The world continues to lose millions of acres of its most valuable tropical forests each year. But defenders of those forests have just deployed a new tool in their struggle to stop it - or at least alert the world when it's happening.
It's an upgrade of a system called Global Forest Watch, created by the World Resources Institute. The website makes it possible to monitor what's happening to distant tropical forests almost in real time through satellite imagery.
Mikaela Weisse, who helps run this site, demonstrates how it works. She zooms in on one small area of the Central African Republic. It looks a bit like Google Maps, except that this map is updated constantly. Behind the scenes, computers sift through a flood of images collected from satellites, day by day, using techniques devised by researchers at the University of Maryland and Wageningen University in the Netherlands.
When the software detects a change - when trees have disappeared from a particular spot since the satellite last looked at it — it issues an alert, and a color-coded spot shows up on the map where trees appear to have vanished. The satellites revisit each spot on the globe about once a week.
"If we can detect deforestation and other changes as soon as they're happening," Weisse says, "then there's the possibility to send in law enforcement or what have you, to stop it before it goes further."
There's some evidence the monitoring works, she says. According to one study, in places where people know they're being watched, there's been less forest clearing.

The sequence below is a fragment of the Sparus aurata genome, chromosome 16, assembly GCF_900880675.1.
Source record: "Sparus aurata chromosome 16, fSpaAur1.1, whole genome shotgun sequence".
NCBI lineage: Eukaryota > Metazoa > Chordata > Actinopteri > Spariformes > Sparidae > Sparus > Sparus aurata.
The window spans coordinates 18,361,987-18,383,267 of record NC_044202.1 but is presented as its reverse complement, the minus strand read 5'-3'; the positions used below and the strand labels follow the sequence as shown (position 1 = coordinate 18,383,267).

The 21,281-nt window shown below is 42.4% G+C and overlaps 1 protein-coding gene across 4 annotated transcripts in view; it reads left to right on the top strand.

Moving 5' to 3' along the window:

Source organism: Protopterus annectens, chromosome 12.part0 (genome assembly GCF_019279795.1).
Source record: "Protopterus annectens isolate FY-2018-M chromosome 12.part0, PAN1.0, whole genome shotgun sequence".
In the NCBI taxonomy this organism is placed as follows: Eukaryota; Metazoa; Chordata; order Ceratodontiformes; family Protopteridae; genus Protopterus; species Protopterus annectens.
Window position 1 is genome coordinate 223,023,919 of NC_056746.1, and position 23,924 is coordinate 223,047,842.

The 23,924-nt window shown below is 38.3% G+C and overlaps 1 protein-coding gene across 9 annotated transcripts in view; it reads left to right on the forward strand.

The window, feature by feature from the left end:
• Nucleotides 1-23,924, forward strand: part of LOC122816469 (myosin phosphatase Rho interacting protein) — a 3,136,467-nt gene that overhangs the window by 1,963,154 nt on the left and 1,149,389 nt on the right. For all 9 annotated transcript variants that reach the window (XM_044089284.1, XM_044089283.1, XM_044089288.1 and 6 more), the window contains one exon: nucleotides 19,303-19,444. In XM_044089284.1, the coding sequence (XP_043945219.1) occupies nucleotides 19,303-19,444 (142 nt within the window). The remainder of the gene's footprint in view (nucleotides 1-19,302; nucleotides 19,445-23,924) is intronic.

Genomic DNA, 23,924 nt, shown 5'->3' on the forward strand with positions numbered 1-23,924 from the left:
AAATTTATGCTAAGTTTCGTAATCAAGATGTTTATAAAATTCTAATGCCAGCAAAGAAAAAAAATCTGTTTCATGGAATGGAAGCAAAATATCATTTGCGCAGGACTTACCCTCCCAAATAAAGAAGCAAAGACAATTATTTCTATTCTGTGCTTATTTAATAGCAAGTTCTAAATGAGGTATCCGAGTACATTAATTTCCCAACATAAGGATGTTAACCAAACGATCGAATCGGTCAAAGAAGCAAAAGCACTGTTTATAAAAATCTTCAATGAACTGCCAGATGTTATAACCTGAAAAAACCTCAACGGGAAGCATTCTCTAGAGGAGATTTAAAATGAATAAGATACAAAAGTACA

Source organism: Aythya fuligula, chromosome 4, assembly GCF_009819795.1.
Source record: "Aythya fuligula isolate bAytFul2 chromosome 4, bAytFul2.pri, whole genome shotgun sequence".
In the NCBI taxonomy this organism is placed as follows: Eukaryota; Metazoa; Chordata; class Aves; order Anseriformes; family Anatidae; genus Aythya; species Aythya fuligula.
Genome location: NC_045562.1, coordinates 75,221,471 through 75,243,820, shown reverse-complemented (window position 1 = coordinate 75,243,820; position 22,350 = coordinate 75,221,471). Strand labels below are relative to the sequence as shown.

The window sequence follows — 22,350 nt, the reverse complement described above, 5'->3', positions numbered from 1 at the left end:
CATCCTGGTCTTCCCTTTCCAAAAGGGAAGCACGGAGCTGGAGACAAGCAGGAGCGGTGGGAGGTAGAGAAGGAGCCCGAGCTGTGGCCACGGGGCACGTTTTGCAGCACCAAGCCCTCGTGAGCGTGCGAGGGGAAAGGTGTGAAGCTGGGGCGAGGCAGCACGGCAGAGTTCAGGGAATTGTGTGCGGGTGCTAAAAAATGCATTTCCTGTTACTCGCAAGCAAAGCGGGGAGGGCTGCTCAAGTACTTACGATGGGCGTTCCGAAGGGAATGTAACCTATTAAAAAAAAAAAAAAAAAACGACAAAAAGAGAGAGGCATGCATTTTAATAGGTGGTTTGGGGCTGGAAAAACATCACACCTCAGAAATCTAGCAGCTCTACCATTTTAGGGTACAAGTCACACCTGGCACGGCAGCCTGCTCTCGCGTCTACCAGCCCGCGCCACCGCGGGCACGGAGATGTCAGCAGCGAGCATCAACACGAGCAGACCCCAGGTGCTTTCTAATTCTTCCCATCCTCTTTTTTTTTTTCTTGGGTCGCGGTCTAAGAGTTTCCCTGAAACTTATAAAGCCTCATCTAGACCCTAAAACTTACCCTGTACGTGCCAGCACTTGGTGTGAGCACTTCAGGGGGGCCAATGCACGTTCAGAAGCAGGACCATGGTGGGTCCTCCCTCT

The system has had one big problem, though. When it's raining, or cloudy, regular satellite sensors can't see the forest. And in the tropics, it rains a lot. "In Indonesia, my impression is, it's the rainy season almost all the time." Weisse says."There's almost always cloud cover."
That means deforestation doesn't come to light until weeks or even months later, when the weather clears. And Weisse says some loggers or ranchers have taken advantage of that, clearing land during rainy times of the year.
Last month, though, Weisse and her colleagues unveiled something new. Their system now collects images from an additional kind of satellite sensor, using radar, which sees right through clouds.
"Essentially, the satellites are sending radio waves to Earth and collecting how they come back," she says. The instrument is operated by the European Space Agency, and it delivers even sharper pictures than what Global Forest Watch had been getting.
"We can actually see these little patches that indicate where there's been removal of a single tree," Weisse says.
At that site in the Central African Republic, in front of her on the computer, the map shows dark pink lines and blotches where trees disappeared just within the past few weeks.
Anybody in the world can log in and see this. So local environmentalists, or even big food companies that have pledged not to buy crops grown on deforested land, can react more quickly.